I have two girls in school, one who does very well in all her classes, ano-ther who struggles just to get C’s. I don’t know how to handle the sensitive situation that occurs at report card time, when the differences are quite evident. Any hints?
One thing you may want to try is to keep each girl’s report card private. There’s no need for the girls to compare grades, so let each girl show you her own report card at separate times. Placing emphasis on self-improvement is the way to go here. Each of your daughters should work not only to maintain what she has been able to do in the past but also look for ways to improve in the future, perhaps intangibles like class participation and attitude. Of course the daughter who is struggling should work to improve her grades across the board, but it makes sense for her to focus on one or two specific subject areas to look for im-provement. She should increase her effort and get the extra help she needs at school or after school. She may need to participate in homework clubs or extra after school sessions in order to achieve the success you both hope for.
Some children are just naturally bet-ter at school than others. If you feel that your daughter’s self-esteem is suffering from the disparity between her and her sister’s grades, help her discover what she does well. She might be a great dancer, cook, or artist. Of course, she must still work hard at school, but you should help her be on the look-out for any undiscovered talent she has that’s just waiting to be developed.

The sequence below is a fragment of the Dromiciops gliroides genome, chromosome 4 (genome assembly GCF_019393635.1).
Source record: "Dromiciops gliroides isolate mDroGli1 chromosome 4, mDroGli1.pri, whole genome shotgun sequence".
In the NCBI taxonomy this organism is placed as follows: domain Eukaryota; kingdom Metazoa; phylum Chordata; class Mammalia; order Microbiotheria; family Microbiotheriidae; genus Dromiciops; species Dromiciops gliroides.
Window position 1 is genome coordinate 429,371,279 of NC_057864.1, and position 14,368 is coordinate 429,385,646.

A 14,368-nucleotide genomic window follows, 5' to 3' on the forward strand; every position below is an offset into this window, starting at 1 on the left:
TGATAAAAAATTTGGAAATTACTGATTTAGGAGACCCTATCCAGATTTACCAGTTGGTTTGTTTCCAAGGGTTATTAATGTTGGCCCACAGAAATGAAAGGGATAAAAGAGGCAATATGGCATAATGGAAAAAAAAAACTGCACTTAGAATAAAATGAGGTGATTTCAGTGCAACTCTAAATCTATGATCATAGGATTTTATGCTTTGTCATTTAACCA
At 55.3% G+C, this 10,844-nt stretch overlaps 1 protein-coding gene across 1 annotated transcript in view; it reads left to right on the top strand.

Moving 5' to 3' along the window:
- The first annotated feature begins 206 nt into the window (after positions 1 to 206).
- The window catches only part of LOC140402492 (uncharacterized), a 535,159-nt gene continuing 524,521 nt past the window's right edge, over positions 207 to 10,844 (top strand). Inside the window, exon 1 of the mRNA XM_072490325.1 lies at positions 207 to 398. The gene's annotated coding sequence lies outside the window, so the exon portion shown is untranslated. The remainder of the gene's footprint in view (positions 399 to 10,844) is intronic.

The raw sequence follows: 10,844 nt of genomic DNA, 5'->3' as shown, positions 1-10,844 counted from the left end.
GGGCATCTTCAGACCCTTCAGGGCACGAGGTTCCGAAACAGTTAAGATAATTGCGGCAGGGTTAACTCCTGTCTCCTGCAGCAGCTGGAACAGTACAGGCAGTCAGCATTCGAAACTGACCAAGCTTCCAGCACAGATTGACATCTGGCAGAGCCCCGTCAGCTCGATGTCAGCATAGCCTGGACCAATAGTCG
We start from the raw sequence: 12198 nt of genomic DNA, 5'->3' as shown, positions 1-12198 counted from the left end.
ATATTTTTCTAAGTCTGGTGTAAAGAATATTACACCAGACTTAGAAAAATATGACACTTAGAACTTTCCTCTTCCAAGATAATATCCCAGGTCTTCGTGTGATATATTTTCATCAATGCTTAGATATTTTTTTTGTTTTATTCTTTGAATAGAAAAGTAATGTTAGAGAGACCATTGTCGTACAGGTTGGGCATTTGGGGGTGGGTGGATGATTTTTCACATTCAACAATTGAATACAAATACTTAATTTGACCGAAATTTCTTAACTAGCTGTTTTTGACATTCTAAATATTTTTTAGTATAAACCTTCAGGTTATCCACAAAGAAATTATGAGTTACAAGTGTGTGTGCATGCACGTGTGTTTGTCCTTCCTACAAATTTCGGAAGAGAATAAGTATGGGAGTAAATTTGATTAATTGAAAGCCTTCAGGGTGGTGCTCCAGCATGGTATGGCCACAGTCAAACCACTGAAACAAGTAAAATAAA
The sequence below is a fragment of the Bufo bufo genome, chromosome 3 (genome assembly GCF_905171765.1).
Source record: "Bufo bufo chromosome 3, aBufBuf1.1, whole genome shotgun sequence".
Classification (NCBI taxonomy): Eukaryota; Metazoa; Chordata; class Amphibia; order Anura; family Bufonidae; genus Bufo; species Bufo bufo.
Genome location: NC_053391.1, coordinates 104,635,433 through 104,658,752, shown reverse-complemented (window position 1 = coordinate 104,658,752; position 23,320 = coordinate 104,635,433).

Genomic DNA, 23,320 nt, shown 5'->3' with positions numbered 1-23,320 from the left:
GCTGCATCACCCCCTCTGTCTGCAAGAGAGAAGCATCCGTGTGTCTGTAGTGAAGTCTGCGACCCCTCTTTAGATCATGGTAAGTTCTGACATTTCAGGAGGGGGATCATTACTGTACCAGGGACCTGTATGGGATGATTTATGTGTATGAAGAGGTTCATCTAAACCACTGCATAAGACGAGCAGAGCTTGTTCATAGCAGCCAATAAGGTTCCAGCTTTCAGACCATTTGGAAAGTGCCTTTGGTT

I’m disappointed to learn that some art and music programs are being dropped at my son’s school only to be replaced with more language arts and math programs. The art and music programs have always been excellent at his school, so I’d hate to see some programs dropped. What can I do as a parent to ensure that arts and music programs aren’t dropped in favor of even more test prep courses?
The first thing you need to do is to get the particulars of what testing and test preparations are required either by your own school district or by the state. You can find this information either by calling the head of curriculum or the principal at your son’s school or by investigating the school’s web site. Look under “curriculum” or “instruction.” Next, check out the specifics as listed on your state’s web site.
You and other interested parents may also want to show your appreciation for the arts by attending as many of the school’s concerts, art shows, and plays as possible. A letter to the editor of a newspaper praising the quality of the student’s work will also go a long way to inform others of the good things that are happening in the area of arts. If all else fails, you can petition your school board to save as many arts programs as possible.
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